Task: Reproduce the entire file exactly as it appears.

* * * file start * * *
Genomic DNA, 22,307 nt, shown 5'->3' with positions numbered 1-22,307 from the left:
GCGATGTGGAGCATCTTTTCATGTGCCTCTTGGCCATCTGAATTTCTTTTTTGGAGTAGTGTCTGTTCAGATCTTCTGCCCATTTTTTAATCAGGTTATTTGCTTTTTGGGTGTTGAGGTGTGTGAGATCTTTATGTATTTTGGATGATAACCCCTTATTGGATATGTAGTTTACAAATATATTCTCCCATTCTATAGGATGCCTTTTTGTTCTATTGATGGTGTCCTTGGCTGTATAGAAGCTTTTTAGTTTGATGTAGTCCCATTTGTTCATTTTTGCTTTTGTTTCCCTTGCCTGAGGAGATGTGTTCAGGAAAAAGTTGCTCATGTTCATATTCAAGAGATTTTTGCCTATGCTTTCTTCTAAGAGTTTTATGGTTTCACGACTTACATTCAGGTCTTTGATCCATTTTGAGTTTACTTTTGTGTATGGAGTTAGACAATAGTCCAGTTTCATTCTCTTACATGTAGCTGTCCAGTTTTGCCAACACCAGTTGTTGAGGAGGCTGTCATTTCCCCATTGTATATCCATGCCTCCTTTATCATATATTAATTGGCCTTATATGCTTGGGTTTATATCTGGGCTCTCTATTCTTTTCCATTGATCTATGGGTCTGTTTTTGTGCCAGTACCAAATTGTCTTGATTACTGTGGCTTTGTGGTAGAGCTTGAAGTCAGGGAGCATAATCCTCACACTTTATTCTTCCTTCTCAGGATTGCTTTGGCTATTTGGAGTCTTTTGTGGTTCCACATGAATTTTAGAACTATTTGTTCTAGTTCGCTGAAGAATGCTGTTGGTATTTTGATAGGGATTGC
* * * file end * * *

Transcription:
Genomic DNA, 22,307 nt, shown 5'->3' with positions numbered 1-22,307 from the left:
GCGATGTGGAGCATCTTTTCATGTGCCTCTTGGCCATCTGAATTTCTTTTTTGGAGTAGTGTCTGTTCAGATCTTCTGCCCATTTTTTAATCAGGTTATTTGCTTTTTGGGTGTTGAGGTGTGTGAGATCTTTATGTATTTTGGATGATAACCCCTTATTGGATATGTAGTTTACAAATATATTCTCCCATTCTATAGGATGCCTTTTTGTTCTATTGATGGTGTCCTTGGCTGTATAGAAGCTTTTTAGTTTGATGTAGTCCCATTTGTTCATTTTTGCTTTTGTTTCCCTTGCCTGAGGAGATGTGTTCAGGAAAAAGTTGCTCATGTTCATATTCAAGAGATTTTTGCCTATGCTTTCTTCTAAGAGTTTTATGGTTTCACGACTTACATTCAGGTCTTTGATCCATTTTGAGTTTACTTTTGTGTATGGAGTTAGACAATAGTCCAGTTTCATTCTCTTACATGTAGCTGTCCAGTTTTGCCAACACCAGTTGTTGAGGAGGCTGTCATTTCCCCATTGTATATCCATGCCTCCTTTATCATATATTAATTGGCCTTATATGCTTGGGTTTATATCTGGGCTCTCTATTCTTTTCCATTGATCTATGGGTCTGTTTTTGTGCCAGTACCAAATTGTCTTGATTACTGTGGCTTTGTGGTAGAGCTTGAAGTCAGGGAGCATAATCCTCACACTTTATTCTTCCTTCTCAGGATTGCTTTGGCTATTTGGAGTCTTTTGTGGTTCCACATGAATTTTAGAACTATTTGTTCTAGTTCGCTGAAGAATGCTGTTGGTATTTTGATAGGGATTGC